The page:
In medicine, etiology refers to the many factors coming together to cause an illness. It is normally the focus of epidemiological studies. The etiology of scurvy is a good example. With scurvy, sailors going to sea often lacked fresh vegetables. Without knowing the precise cause, Captain James Cook suspected scurvy was caused by the lack of vegetables in the diet. Based on his suspicion, he forced his crew to eat sauerkraut, a cabbage preparation, every day, but he had no idea, precisely, why it prevented scurvy. It was only about two centuries later - in 1926 that it was discovered that it was the lack of vitamin C in a sailor's diet that was the base cause of scurvy.
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Famous quotes containing the word medicine:
“I have noticed that doctors who fail in the practice of medicine have a tendency to seek one anothers company and aid in consultation. A doctor who cannot take out your appendix properly will recommend you to a doctor who will be unable to remove your tonsils with success.”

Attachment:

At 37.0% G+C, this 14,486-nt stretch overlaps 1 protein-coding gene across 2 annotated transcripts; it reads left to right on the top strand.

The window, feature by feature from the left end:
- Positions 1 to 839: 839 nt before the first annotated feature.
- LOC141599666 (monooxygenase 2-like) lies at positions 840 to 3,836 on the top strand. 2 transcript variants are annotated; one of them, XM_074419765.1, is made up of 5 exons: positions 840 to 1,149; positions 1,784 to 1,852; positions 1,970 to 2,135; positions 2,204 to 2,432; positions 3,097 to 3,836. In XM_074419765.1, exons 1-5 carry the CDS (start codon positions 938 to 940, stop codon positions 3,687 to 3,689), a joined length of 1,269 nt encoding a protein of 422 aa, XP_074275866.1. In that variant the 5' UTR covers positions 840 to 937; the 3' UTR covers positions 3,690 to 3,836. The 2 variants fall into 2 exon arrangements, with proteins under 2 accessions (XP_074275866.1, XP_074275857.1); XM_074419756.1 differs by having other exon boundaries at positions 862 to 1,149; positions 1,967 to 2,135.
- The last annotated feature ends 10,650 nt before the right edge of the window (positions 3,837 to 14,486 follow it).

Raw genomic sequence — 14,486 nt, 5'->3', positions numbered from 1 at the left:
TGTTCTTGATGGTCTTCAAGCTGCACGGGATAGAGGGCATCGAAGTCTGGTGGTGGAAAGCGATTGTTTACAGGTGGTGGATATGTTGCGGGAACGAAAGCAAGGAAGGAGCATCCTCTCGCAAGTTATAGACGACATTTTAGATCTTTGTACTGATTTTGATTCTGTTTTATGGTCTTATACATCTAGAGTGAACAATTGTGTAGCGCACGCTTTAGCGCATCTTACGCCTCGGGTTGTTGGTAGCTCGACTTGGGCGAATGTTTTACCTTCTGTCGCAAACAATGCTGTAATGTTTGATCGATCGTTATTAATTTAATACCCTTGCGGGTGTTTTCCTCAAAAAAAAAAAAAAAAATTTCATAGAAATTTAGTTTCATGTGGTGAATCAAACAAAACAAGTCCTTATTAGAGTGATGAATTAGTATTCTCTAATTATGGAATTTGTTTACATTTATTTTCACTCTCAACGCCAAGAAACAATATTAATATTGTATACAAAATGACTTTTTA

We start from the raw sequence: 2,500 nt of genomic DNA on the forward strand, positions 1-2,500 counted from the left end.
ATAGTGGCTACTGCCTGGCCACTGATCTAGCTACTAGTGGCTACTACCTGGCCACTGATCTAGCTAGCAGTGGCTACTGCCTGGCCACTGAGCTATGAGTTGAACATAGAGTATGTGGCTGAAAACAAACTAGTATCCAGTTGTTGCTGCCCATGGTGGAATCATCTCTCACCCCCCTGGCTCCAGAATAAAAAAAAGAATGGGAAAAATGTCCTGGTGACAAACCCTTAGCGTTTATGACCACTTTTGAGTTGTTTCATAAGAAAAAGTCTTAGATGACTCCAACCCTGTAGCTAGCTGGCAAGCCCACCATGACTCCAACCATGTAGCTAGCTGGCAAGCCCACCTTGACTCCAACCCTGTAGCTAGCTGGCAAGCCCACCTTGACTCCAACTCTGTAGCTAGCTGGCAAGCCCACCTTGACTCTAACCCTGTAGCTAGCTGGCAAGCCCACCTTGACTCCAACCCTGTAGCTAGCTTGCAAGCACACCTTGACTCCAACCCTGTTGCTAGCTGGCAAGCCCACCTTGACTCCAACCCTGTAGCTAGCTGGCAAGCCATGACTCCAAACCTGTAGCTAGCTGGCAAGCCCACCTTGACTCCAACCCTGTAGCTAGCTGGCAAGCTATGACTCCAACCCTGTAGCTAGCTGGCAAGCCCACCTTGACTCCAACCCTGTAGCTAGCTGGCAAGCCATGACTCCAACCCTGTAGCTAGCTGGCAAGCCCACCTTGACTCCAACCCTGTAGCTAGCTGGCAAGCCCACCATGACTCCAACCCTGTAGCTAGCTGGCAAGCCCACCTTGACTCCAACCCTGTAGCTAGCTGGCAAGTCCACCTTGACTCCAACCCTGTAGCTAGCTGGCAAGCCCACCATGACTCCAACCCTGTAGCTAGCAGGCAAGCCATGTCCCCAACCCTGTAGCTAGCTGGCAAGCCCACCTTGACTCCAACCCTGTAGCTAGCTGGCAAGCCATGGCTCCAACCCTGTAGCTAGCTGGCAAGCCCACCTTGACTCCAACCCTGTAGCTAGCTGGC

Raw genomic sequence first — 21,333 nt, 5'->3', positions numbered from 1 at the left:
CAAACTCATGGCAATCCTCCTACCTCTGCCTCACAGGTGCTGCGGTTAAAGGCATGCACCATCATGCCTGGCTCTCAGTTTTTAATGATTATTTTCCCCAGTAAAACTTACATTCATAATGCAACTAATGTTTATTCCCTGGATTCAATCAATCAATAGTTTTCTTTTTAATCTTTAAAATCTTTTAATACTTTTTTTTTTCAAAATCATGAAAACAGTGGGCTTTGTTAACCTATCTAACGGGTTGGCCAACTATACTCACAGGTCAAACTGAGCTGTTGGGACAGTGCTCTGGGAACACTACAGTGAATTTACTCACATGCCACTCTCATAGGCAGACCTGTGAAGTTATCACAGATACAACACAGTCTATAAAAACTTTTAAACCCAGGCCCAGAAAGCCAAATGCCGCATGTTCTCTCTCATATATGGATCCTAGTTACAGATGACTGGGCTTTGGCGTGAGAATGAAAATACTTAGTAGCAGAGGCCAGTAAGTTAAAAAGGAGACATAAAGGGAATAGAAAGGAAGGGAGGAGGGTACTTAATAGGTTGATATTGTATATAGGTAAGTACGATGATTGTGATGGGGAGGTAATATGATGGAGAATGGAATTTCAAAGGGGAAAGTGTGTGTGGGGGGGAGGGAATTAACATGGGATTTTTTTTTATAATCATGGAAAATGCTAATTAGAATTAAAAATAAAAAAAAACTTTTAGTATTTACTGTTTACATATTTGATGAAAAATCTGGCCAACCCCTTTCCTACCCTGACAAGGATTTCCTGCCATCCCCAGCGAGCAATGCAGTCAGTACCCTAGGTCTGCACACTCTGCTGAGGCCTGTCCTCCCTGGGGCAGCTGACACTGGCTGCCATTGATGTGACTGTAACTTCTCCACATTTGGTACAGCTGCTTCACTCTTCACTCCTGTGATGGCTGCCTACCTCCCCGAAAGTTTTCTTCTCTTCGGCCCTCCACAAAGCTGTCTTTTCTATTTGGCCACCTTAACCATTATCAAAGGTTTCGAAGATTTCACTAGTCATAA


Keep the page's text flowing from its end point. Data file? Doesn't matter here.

—Ernest Hemingway (18991961)
“For this invention of yours will produce forgetfulness in the minds of those who learn it, by causing them to neglect their memory, inasmuch as, from their confidence in writing, they will recollect by the external aid of foreign symbols, and not by the internal use of their own faculties. Your discovery, therefore, is a medicine not for memory, but for recollection,for recalling to, not for keeping in mind.”
—Plato (c. 427347 B.C.)
“Good medicine is bitter to the taste.”